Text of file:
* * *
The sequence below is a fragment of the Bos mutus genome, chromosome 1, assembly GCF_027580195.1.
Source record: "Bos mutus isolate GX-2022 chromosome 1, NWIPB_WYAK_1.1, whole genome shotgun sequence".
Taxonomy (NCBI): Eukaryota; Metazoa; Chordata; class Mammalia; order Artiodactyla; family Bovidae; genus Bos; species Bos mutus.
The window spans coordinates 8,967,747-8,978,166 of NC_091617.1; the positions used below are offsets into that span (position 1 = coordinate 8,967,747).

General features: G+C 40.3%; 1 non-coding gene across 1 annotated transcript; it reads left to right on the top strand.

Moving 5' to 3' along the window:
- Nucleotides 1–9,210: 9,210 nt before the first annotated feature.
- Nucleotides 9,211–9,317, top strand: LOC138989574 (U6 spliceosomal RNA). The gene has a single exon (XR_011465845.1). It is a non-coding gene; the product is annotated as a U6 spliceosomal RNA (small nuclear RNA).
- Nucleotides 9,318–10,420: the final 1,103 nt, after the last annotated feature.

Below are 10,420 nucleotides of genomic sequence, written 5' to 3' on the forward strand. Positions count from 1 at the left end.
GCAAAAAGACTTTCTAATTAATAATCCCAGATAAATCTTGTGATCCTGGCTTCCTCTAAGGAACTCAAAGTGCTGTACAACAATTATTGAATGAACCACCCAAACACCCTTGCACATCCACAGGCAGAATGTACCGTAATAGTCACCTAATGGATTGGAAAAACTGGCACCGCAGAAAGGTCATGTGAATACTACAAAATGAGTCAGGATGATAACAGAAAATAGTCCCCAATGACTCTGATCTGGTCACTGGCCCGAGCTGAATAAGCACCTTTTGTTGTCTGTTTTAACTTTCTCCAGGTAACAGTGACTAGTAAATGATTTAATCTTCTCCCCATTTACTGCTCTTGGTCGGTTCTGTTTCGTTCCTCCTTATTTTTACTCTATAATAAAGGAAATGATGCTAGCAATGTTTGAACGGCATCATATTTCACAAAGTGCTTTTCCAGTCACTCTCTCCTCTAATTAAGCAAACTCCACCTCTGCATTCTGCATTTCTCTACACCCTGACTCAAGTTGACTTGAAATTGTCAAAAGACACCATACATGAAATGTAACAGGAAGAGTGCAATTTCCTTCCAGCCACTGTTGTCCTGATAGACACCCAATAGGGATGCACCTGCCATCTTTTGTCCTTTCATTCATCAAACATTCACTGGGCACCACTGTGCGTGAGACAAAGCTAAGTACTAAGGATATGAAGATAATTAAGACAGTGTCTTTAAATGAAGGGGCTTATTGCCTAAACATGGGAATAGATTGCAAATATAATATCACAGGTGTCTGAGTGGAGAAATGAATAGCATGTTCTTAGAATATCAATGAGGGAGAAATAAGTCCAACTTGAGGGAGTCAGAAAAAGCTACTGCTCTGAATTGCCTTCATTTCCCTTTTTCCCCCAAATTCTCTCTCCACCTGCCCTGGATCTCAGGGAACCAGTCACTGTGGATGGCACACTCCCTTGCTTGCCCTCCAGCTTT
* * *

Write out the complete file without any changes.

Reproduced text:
The sequence below is a fragment of the Bos mutus genome, chromosome 1, assembly GCF_027580195.1.
Source record: "Bos mutus isolate GX-2022 chromosome 1, NWIPB_WYAK_1.1, whole genome shotgun sequence".
Taxonomy (NCBI): Eukaryota; Metazoa; Chordata; class Mammalia; order Artiodactyla; family Bovidae; genus Bos; species Bos mutus.
The window spans coordinates 8,967,747-8,978,166 of NC_091617.1; the positions used below are offsets into that span (position 1 = coordinate 8,967,747).

General features: G+C 40.3%; 1 non-coding gene across 1 annotated transcript; it reads left to right on the top strand.

Moving 5' to 3' along the window:
- Nucleotides 1–9,210: 9,210 nt before the first annotated feature.
- Nucleotides 9,211–9,317, top strand: LOC138989574 (U6 spliceosomal RNA). The gene has a single exon (XR_011465845.1). It is a non-coding gene; the product is annotated as a U6 spliceosomal RNA (small nuclear RNA).
- Nucleotides 9,318–10,420: the final 1,103 nt, after the last annotated feature.

Below are 10,420 nucleotides of genomic sequence, written 5' to 3' on the forward strand. Positions count from 1 at the left end.
GCAAAAAGACTTTCTAATTAATAATCCCAGATAAATCTTGTGATCCTGGCTTCCTCTAAGGAACTCAAAGTGCTGTACAACAATTATTGAATGAACCACCCAAACACCCTTGCACATCCACAGGCAGAATGTACCGTAATAGTCACCTAATGGATTGGAAAAACTGGCACCGCAGAAAGGTCATGTGAATACTACAAAATGAGTCAGGATGATAACAGAAAATAGTCCCCAATGACTCTGATCTGGTCACTGGCCCGAGCTGAATAAGCACCTTTTGTTGTCTGTTTTAACTTTCTCCAGGTAACAGTGACTAGTAAATGATTTAATCTTCTCCCCATTTACTGCTCTTGGTCGGTTCTGTTTCGTTCCTCCTTATTTTTACTCTATAATAAAGGAAATGATGCTAGCAATGTTTGAACGGCATCATATTTCACAAAGTGCTTTTCCAGTCACTCTCTCCTCTAATTAAGCAAACTCCACCTCTGCATTCTGCATTTCTCTACACCCTGACTCAAGTTGACTTGAAATTGTCAAAAGACACCATACATGAAATGTAACAGGAAGAGTGCAATTTCCTTCCAGCCACTGTTGTCCTGATAGACACCCAATAGGGATGCACCTGCCATCTTTTGTCCTTTCATTCATCAAACATTCACTGGGCACCACTGTGCGTGAGACAAAGCTAAGTACTAAGGATATGAAGATAATTAAGACAGTGTCTTTAAATGAAGGGGCTTATTGCCTAAACATGGGAATAGATTGCAAATATAATATCACAGGTGTCTGAGTGGAGAAATGAATAGCATGTTCTTAGAATATCAATGAGGGAGAAATAAGTCCAACTTGAGGGAGTCAGAAAAAGCTACTGCTCTGAATTGCCTTCATTTCCCTTTTTCCCCCAAATTCTCTCTCCACCTGCCCTGGATCTCAGGGAACCAGTCACTGTGGATGGCACACTCCCTTGCTTGCCCTCCAGCTTT